Demetrius Romeo: That sounds a bit like Andrew Dentonâs Enough Rope, when he interviews what he refers to as âthe so-called âordinary peopleââ, the audience members who have stories as interesting or perhaps more interesting than the celebrities, that you donât always get to hear.
GRAHAM NORTON: Absolutely. That is the thing when you meet celebrities: the minute you meet them, you realize they are ordinary. Occasionally you meet an extraordinary celebrity, someone who has an aura around them like a Catherine Deneuve or a Sophia Loren; but by and large, actors, singers â thatâs their job. If theyâve got a funny story to tell, itâs only as funny as someone in the audience, and probably someone in the audience has a funnier story to tell. Itâs just a matter of finding a way to tap into those stories. Itâs lovely meeting celebrities, donât get me wrong; I do like meeting them. But once thatâs happened, your interest does wane. Unless youâre a big fan of them; unless you want to ask them âooh, in that scene in such-and-such a movie when you blah-blah-blah-blah-blahâ. But Iâm not a âfanâ kind of person; Iâve never collected autographs, Iâve never tracked down celebrities.
Demetrius Romeo: What happens now that youâre becoming a celebrity yourself. How do you draw the line? At some point you start throwing stones in the glass house.
GRAHAM NORTON: Thatâs always a danger and I try to keep on top of it. I donât really go to all those showbiz parties and that sort of stuff because I donât want to meet people Iâve done jokes about. Once you meet people, you realize, âoh, theyâre sweet reallyâ and then itâs very hard to do jokes about them, so I avoid those sorts of parties. What was lucky for me was I found success very late in life. I was about thirty-three, thirty-four before I started making any money, so Iâd made my friends, I knew the value of money. I had my life. You know what I mean? Hopefully I donât lose track of that and it keeps me grounded.
Demetrius Romeo: How did you feel at thirty-two, not having made it yet?
GRAHAM NORTON: It was terrible. If I had been my friend, I would have told me to give up. âJust stop it, this is patheticâ. And I didnât. I kept going, and then, lo and behold! a miracle occurred. Whatâs good and bad about that is Iâm an example to people to keep plugging away, but sadly, Iâm an example to people who are just never, ever going to get anywhere. They keep plugging away and you feel like saying to them, âno, no miracle will ever, ever happen. It just happened to me. Stop now. Go get a proper job.â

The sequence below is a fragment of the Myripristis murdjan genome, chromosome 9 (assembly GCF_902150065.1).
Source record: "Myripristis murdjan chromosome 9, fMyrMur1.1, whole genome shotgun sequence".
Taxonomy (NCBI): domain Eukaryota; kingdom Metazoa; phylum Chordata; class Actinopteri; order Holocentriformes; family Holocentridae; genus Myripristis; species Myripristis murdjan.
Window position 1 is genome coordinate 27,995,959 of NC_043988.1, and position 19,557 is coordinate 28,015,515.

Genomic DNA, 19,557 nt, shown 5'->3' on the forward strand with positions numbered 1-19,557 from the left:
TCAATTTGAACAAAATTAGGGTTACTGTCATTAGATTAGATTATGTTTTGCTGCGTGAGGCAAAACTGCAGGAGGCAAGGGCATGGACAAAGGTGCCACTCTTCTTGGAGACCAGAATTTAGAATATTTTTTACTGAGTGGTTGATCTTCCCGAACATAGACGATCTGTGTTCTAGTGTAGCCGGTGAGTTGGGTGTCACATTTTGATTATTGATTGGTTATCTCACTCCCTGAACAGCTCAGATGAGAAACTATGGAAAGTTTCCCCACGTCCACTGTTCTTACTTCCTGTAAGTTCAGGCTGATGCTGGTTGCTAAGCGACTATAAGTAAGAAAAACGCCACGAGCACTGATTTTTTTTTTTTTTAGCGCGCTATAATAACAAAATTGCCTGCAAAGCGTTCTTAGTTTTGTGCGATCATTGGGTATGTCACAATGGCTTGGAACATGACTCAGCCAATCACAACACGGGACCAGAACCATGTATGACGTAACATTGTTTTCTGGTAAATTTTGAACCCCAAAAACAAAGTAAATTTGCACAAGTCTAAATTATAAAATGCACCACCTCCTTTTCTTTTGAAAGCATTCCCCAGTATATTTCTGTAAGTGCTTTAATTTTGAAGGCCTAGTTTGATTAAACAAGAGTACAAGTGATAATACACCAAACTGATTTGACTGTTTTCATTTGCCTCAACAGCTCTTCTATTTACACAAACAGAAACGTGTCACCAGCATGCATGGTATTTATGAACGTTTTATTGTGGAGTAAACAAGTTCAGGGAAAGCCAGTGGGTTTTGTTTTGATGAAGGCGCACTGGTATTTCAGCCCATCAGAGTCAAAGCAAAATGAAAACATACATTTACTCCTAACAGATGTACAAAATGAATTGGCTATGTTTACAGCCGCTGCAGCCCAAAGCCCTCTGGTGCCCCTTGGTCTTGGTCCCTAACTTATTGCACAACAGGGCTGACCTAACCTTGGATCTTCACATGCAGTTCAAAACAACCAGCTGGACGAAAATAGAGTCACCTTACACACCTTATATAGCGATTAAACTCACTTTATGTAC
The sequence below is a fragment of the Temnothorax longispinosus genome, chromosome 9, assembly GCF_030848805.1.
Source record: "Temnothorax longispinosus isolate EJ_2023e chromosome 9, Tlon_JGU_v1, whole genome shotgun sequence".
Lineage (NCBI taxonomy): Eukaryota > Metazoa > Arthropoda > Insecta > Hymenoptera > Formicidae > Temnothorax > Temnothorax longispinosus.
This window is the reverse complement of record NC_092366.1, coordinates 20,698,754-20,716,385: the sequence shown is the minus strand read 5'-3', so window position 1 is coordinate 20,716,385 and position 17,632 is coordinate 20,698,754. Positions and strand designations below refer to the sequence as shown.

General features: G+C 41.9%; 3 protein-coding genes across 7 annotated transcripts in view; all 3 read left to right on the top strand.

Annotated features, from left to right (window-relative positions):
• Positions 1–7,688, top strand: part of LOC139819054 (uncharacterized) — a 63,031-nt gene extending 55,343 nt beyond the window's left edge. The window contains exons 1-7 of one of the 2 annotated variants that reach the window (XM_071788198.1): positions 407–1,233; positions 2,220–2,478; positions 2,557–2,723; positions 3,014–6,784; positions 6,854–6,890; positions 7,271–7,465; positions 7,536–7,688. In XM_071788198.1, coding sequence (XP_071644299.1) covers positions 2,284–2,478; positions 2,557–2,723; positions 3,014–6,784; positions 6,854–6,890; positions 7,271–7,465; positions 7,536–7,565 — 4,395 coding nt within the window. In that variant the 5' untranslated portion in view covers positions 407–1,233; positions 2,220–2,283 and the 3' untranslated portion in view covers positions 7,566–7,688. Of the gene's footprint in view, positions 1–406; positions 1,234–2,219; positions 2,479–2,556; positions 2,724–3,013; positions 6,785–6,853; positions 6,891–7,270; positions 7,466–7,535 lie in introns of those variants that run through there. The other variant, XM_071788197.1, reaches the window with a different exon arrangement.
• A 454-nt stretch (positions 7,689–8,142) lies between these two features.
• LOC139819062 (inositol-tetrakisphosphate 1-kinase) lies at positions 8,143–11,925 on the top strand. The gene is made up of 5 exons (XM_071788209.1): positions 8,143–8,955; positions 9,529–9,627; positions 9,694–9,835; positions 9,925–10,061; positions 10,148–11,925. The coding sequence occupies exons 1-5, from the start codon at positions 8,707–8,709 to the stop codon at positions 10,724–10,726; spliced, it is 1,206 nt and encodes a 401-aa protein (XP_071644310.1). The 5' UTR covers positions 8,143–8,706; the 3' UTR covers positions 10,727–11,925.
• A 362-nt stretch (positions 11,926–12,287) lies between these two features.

Demetrius Romeo: What were you thinking? What were you waiting for, before it all happened? Were you hanging out for a radio or television gig?
GRAHAM NORTON: I absolutely didnât care. I just wanted to make money doing something other than waiting tables. That was my ambition. My ambition wasnât to do anything. My ambition was to stop waiting tables. That was how I measured success: finally, I was able to stop waiting tables, and I was able to pay the rent, and that was by being a stand-up comic. Not a very good stand-up comic, but good enough to make a living.
Demetrius Romeo: How do you earn a Perrier Award nomination at the Edinburgh Fringe Festival by being a not very good stand-up comic?
GRAHAM NORTON: I was lucky that the hour-long show suited me, in a way, more than doing those comedy clubs. Comedy clubs I find really tough, but doing an hour-long show gives you the freedom to chat on. I would do things like read from my childhood diaries, I would make the phone calls â quite theatrical things. And I think thatâs why I got a Perrier nomination, because my show wasnât just an hour of stand-up. There was stuff in it. It was kind of an event. Which is great in Edinburgh, but a fat lot of good it does you when youâre trying to amuse people in a smoky, drunken comedy club.
Demetrius Romeo: Fair enough. Now I feel we should round this off with one fairly decisive question. But I donât have one. Is there anything Iâve missed? Anything I should know? I know â How did you end up on American television?
GRAHAM NORTON: Dâyou know, again, itâs a slight mystery to me! In that kind of desperate thing they have in America where theyâre desperate for success on television because television is such a big business, theyâre trying to look for guarantees; theyâre trying to look for certainties. So they come to Britain, they see what shows are doing well and they wonder, âooh, could we transplant that to America?â What was lucky about my show is that it wasnât a sitcom or anything. It wasnât a question of recasting it or re-writing it. It was just our show in America.